Just 30 kilometers southeast of Manila, Laguna is a veritable treasure
trove of cultural, historical and natural gems. It almost completely
surrounds the Laguna de Bay (Laguna Lake), one of Southeast Asia’s
largest lakes, thus, its name derived from the Spanish word “Lago”
which meant Lake. It is also the first province south of the bustling
National Capital Region with the Ninoy Aquino International Airport
about 1-1 & 1/2 hours away from the industrial estates of Calamba.

Laguna was a hotbed of numerous historical events- it was the site of
one of the most sanguine battle grounds and Filipino nationalist
resistance so many times – the Chinese revolt in 1603, the British
plundered its capital during the years of the British invasion from 1762
to 1764, the revolts against the Spanish cruelty, the defense against the
onslaught of the American invaders, and guerrilla warfare waged against
the Japanese. And why not? Laguna’s very own and much revered son,
Jose Rizal, the Philippine National Hero – also a polymath, polyglot and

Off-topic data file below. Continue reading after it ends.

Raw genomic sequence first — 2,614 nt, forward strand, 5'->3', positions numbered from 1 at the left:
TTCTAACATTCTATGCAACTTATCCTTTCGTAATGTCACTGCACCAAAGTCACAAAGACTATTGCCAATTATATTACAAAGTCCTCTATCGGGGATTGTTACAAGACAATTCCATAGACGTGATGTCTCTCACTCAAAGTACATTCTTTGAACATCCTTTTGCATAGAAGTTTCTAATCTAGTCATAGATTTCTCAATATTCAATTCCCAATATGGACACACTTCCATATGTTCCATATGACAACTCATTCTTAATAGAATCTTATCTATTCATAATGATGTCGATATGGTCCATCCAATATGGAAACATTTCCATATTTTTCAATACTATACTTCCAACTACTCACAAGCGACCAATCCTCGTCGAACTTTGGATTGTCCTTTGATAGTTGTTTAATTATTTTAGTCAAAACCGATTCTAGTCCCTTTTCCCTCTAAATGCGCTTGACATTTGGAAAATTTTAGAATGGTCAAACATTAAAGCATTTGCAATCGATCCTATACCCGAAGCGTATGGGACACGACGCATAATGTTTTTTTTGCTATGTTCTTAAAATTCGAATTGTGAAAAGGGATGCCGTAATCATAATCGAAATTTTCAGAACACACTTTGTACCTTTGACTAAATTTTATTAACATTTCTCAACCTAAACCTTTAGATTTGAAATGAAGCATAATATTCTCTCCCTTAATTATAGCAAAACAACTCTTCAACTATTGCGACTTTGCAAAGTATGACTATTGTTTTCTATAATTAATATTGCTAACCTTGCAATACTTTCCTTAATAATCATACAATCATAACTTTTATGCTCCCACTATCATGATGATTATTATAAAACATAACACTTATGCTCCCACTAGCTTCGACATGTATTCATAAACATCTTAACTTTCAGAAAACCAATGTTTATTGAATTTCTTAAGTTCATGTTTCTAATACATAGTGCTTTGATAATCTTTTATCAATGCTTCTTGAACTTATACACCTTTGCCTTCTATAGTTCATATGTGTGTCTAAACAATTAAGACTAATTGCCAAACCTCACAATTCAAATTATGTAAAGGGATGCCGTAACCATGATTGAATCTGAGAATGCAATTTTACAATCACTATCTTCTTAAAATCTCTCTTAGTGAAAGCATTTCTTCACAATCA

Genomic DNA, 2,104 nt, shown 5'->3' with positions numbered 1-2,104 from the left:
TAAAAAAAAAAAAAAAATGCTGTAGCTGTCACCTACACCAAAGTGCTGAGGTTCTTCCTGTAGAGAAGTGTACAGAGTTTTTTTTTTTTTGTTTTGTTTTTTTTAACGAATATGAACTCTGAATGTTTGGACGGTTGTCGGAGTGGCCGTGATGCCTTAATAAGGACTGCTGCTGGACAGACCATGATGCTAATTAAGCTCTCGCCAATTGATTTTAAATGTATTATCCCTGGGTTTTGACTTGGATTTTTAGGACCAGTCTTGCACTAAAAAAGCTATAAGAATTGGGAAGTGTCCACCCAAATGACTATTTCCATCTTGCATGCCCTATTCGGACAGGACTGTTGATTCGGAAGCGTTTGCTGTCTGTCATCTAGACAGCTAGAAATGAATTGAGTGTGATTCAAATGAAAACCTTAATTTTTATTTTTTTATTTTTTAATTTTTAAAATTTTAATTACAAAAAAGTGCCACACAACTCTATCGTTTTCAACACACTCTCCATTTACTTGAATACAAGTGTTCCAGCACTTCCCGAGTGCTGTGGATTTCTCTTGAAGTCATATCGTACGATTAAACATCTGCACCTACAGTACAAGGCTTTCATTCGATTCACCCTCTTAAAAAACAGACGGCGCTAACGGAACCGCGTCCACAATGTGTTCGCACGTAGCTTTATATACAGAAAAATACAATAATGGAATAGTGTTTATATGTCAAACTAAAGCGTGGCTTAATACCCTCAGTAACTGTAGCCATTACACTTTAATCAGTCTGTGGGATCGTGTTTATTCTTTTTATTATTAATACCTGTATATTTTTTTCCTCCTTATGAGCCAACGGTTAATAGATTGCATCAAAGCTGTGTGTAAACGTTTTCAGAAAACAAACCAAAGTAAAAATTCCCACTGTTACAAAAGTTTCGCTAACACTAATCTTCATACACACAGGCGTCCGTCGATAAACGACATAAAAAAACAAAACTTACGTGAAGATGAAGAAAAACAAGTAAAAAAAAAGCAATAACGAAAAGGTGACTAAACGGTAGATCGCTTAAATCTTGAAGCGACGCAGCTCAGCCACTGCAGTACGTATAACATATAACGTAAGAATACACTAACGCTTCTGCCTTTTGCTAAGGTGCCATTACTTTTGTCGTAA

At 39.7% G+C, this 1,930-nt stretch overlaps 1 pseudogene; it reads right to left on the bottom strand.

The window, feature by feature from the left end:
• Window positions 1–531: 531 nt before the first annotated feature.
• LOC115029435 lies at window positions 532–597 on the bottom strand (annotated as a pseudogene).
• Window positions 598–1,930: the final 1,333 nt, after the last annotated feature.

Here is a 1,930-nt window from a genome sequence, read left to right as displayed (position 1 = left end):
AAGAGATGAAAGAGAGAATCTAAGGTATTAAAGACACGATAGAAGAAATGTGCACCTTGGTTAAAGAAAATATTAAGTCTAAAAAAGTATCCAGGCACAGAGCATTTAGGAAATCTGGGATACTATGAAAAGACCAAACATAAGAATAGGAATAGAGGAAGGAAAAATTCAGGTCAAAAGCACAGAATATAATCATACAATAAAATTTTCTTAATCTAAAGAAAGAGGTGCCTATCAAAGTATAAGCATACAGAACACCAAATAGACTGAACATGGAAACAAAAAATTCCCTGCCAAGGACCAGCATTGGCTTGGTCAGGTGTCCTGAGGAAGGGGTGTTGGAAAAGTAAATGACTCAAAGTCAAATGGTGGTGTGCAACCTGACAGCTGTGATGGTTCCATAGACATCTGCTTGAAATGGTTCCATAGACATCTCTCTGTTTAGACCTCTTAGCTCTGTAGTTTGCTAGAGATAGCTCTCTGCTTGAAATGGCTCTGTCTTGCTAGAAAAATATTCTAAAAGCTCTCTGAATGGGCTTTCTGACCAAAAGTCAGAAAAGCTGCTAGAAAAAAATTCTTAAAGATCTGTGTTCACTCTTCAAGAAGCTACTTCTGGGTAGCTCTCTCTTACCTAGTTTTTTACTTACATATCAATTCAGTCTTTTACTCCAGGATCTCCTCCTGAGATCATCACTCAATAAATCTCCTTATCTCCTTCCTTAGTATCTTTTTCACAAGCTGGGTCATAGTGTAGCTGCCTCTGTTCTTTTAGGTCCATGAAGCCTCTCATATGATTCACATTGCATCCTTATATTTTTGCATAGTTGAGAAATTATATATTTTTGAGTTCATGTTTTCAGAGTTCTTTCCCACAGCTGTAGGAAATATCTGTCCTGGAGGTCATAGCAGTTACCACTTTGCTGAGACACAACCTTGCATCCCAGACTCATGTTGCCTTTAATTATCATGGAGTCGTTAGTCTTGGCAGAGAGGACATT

leading reformist, came from one of its Ilustrado families of Calamba –
was an immense inspiration not only to the nationalist movements in
the Philippines but in the budding anti-colonial forces around the world
as well.

One of the southern towns of Laguna, San Pablo City, one of the oldest
in the country is known for its collection of 7 lakes- Lakes Malucan,
Palakpakin/Palacpaquen, Yambo, Bunot, Pandin, Muhikap, Calibato,
and Sampalok – the latter which is the biggest and the one closest to
the city centre. There is a view deck near the city hall on the Dagatan
Boulevard which affords a sweeping view of this serene, yet ordinary
lake. Skip the overpriced lunches offered at the restaurants around the
lake though. San Pablo City is also a jump-off point to treks to the
nearby Mount Banahaw.
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